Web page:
In 1984 I was asked for an interview by National Public Radio in Washington. Wendy Blair, the interviewer, read my books in advance, came well prepared, and seemed to have understood everything I had written. Her only problem was with my statement that no one will commit a murder when he can feel what was done to him in his childhood. Yet it was those very people in jail, I said, who were never allowed to experience the history of their childhood because it was so terrifying and because they found no one to help them. The telling of the life story of Jurgen Bartsch, from which I quote in For Your Own Good, was possible only because the journalist Paul Moor approached Bartsch, gained his confidence, and reawakened in him the emotions of the injured child. It is true that, in all similar cases, the murderer can recall the facts, even describe them and publish books about the abuse he suffered in his childhood, but he does so without feeling, without inner involvement, as if he were discussing the life of a stranger. Because he cannot feel, he remains under the compulsion to seek out a new victim for his suppressed, latent, and unaltered rage. Even the longest prison sentence does nothing to change this inner dynamic because the compulsion originates in childhood and can easily last sixty years or more if the murderer does not encounter someone who breathes life into his frozen emotions and thus helps at least partially to resolve the long-lasting compulsion.
I told my American interviewer that it was possible to check out my thesis by talking to prison inmates and asking them about their childhood. I was sure that they would all, without exception, report that their fathers were strict and often had to punish them, needless to say with beatings, but only because they had been bad and deserved it. I was equally sure that they would describe their mothers as loving and would cite external circumstances, such as poverty, as reasons for the cruelties they suffered.
Although my interviewer had difficulty accepting the mechanism of denial as an explanation for crime, she told me that statistics confirmed my statements. Those statistics showed that ninety percent of inmates in American prisons had been abused as children. I told her I was convinced that it was not ninety but a full one hundred percent. It was simply that the remaining ten percent were not yet able to admit it: They were not merely repressing their feelings but also denying the facts.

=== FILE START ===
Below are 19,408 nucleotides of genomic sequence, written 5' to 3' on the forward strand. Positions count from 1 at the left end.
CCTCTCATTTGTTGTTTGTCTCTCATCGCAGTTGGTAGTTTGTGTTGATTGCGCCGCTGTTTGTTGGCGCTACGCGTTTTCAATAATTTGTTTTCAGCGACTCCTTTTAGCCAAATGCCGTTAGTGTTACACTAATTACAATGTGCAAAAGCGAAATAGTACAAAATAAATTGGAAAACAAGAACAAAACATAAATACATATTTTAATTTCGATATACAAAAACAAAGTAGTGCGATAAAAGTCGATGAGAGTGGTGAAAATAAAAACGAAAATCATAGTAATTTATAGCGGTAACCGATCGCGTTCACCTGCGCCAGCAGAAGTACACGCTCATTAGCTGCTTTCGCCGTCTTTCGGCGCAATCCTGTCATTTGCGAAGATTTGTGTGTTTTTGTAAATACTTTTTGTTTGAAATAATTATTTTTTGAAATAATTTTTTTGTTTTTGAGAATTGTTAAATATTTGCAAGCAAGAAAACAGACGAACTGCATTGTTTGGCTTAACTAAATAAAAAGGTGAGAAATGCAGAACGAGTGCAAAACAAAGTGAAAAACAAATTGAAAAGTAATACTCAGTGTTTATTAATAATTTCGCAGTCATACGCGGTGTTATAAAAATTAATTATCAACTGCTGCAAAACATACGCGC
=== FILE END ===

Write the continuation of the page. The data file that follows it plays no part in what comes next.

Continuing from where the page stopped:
It is possible, of course, that the first abuses were inflicted not by the parents but by the inhuman child-delivery practices in our hospitals. This cause is hard to pinpoint in individual cases, and a baby seriously traumatized during birth or isolated from human contact in an incubator may at a very early stage become a “difficult child” who hardly can get the love he will need to overcome the trauma. But it is absolutely unthinkable that a human being who, from the start, is given love, tenderness, closeness, orientation, respect, honesty, and protection by adults should later become a murderer.
“Can the explanation really be so simple?” asked my interviewer. It is very simple, yet most people seem to have a problem with it because access to this simple truth remains blocked by the pain experienced in their own childhood. They prefer to believe in theories that sound very complicated but have the advantage of sparing them pain. As a result, millions of prison inmates are deprived of help. They serve their time senselessly: Nothing in them is changed, and a machinery is kept in motion that ensures, among other things, that the guilt of the prisoners’ parents remains undiscovered.
“But what happens,” my interviewer wanted to know, “when a person in therapy finds out what his parents have done to him? Isn’t it possible that he might want to kill his parents? I mean, that the reawakened feeling is no protection against murder?” No, I told her, it is possible that this person might wish to do it, but he won’t, for two reasons. First, through reawakened feelings, he will sense the awakening of life within him and won’t want to jeopardize that life. Second, feelings that can be associated with childhood experiences can change over time and make way for new feelings. The anger directed at parents remains unchanged as long as we cannot feel it, because we fear this anger, feel guilty about it, and are afraid of the parents’ revenge. Once this fear has been experienced with all its attendant circumstances, and its ramifications have been understood, we are no longer compelled to feel guilty about something done by others. This liberation reduces the anger.